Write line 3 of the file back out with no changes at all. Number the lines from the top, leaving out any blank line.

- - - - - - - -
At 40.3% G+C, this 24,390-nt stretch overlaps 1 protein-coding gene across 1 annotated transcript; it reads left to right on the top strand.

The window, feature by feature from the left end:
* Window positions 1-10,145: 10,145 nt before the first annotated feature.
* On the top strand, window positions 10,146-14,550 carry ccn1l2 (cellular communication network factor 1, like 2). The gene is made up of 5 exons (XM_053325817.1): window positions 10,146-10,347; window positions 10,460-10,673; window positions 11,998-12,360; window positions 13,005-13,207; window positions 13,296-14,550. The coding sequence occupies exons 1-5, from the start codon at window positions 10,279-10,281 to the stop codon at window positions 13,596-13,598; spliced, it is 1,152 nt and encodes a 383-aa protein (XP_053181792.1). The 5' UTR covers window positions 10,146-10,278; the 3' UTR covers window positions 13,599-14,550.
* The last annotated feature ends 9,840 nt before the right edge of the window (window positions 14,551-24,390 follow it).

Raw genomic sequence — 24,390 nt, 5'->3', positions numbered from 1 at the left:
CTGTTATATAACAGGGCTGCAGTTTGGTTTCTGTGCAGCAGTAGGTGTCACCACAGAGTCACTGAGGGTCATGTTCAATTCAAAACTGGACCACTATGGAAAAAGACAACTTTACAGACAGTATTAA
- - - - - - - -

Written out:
* Window positions 1-10,145: 10,145 nt before the first annotated feature.